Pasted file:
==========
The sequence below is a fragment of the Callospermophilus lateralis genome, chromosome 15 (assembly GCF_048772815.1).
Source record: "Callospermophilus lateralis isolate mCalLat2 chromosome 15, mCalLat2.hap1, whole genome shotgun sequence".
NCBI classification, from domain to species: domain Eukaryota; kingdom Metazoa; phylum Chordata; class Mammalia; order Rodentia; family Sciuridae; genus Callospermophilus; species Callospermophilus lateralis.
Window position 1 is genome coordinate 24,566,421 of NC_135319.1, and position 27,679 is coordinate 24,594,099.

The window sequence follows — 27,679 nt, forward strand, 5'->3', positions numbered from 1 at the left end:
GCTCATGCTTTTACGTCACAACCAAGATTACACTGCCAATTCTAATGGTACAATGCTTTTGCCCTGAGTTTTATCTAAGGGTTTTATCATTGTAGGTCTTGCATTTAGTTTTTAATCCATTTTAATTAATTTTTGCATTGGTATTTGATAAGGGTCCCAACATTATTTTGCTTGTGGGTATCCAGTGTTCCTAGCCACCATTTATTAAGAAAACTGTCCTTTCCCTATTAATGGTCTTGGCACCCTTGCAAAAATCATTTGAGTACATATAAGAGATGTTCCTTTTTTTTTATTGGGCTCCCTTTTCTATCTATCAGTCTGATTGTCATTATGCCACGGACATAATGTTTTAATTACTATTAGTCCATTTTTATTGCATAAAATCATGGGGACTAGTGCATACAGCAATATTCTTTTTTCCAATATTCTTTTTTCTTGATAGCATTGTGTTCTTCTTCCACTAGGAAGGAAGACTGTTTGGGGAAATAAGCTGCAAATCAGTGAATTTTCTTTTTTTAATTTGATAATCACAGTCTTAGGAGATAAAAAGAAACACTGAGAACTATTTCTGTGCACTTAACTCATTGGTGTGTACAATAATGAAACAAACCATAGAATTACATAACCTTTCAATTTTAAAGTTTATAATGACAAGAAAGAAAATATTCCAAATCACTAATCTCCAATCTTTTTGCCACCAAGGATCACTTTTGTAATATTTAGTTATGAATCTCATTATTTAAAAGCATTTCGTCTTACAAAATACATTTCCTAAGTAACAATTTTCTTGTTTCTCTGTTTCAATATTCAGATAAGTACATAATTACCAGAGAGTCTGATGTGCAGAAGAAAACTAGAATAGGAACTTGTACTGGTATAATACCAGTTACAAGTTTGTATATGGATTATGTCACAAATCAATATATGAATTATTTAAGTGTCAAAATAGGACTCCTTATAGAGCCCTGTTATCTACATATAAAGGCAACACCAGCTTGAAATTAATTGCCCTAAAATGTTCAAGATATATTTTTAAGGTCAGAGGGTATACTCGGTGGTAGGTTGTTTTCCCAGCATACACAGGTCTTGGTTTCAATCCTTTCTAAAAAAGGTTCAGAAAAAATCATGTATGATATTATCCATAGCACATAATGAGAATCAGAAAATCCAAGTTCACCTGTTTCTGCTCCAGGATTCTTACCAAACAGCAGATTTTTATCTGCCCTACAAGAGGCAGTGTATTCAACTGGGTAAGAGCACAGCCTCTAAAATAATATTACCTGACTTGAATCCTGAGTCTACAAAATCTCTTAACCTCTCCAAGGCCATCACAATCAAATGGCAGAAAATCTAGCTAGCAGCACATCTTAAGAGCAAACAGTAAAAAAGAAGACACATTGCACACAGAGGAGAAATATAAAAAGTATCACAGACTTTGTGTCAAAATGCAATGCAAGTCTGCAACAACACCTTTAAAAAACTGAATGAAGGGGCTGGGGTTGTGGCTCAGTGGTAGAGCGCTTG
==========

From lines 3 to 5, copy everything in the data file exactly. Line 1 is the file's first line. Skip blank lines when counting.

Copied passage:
NCBI classification, from domain to species: domain Eukaryota; kingdom Metazoa; phylum Chordata; class Mammalia; order Rodentia; family Sciuridae; genus Callospermophilus; species Callospermophilus lateralis.
Window position 1 is genome coordinate 24,566,421 of NC_135319.1, and position 27,679 is coordinate 24,594,099.

The window sequence follows — 27,679 nt, forward strand, 5'->3', positions numbered from 1 at the left end: